So there's that. That's one side of it. The other side of it is the need for a clear vision about what advantages a post-Brexit Britain would have and how it must leverage Brexit to its advantage. And what I was saying in the column earlier this week is that what you haven't seen is a very clear-sighted and ruthless analysis of where that comparative advantage in our economy lies, and therefore, which sectors should be boosted or encouraged or given government support.
Now that's not to say that the strategy at the moment, which business is pushing for, which is a deal for all business and all sectors is the wrong one. What I was saying is, let's inject a bit of realism into this. It is absolutely, entirely inconceivable that a good or preferential deal for every sector in the economy is going to be won. And therefore, we need to focus on which sectors matter most.
There's a broader point here, isn't there, Sarah, about the repeated misfiring of the government's outreach attempts to business on Brexit? Tension between business and the government on Brexit has been the theme of politics in this country since Mrs. May took power in July 2016.
It's definitely developed. But since the election, obviously, you've had government reaching out to business in a number of different fora, whether it's [INAUDIBLE] or at Number 10, or within all the different departments, or the different ministers. And I think business feels very much that actually there are now a lot of people in government, and even at the centre of government in Number 10, which wasn't the case before the election, who are really willing to listen to business priorities.
The problem is, as someone said to me last week, the government is still listening rather than doing. At this point, business doesn't need government to listen anymore. They need government to get on and conclude the negotiations. So they know what the parameters of a final agreement to going to be, so that they can start the practical planning for that.
And Alex, while British business and the UK government try to get their ducks in a row, it's probably true to say, isn't it, that politicians and business leaders in other European capitals are looking covetously at post-Brexit business opportunities? One thinks of euro clearing, for example.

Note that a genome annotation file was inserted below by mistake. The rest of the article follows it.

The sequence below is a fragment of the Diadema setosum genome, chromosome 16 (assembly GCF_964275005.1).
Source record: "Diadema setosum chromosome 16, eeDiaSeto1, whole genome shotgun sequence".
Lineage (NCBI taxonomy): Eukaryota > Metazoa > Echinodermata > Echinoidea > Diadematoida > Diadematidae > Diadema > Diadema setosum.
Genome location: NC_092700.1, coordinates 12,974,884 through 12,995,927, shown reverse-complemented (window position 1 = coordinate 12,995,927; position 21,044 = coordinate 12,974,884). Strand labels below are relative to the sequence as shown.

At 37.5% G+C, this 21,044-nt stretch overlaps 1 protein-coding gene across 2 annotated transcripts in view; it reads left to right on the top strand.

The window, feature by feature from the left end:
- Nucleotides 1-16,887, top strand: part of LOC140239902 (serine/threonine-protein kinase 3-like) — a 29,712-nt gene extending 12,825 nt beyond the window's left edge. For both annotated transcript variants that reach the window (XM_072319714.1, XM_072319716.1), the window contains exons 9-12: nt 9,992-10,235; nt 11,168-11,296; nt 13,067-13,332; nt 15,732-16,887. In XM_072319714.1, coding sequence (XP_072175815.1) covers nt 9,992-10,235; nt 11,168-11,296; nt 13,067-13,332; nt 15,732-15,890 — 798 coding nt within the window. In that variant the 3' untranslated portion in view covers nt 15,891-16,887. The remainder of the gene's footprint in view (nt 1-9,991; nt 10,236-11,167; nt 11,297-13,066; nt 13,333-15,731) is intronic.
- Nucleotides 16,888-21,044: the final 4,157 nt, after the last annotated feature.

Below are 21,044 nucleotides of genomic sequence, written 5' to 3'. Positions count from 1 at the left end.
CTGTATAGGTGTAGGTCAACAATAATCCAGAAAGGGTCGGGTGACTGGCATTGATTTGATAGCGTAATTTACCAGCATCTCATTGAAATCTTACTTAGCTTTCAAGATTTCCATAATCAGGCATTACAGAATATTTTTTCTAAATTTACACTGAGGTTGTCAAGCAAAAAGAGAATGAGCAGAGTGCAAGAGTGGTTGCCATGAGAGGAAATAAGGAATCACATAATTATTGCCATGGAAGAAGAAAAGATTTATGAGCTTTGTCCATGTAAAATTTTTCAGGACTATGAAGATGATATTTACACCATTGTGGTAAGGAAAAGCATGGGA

Yes, the story of the last year have been a lot of wide-eyed officials in various European capitals thinking of what they can snatch out of this Brexit process. And that incentive is still there. I think some of them are coming round to realising that they're not going to gain as much as they thought. I'm thinking particularly of Paris in some instances.
But the economic rationale of holding out is still there. Because if they don't necessarily give guarantees on a transition for a few more months, if they play a harder line on the divorce, one of the effects might be that more companies activate transition plans and move to the continent. And they see that as not just an advantage, but reducing the potential damage that Brexit will do for their economy. So that is one factor that has certainly played into Berlin's thinking in taking a harder approach at this point, in terms of whether a transition discussion should start with the UK given that some progress has been made, even if it's not sufficient.
And next week, when we have this key summit on Thursday and Friday, I think that question is really going to be the only important one to come out of it. If transitions talks don't start next week, if Michel Barnier isn't given a mandate to explore this with the UK, a lot of diplomats here think it will be almost impossible to bring everything together into a deal in December. And so you're seeing quite a delay in the Brexit timetable that business are working towards in the UK, and a big spike in the political risks that that would involve.
And this discussion on Friday will be between the 27 leaders. It's the first time they've really grappled with a strategic call on Brexit, really since they've laid down the guidelines for the negotiation. It's going to be quite a big moment.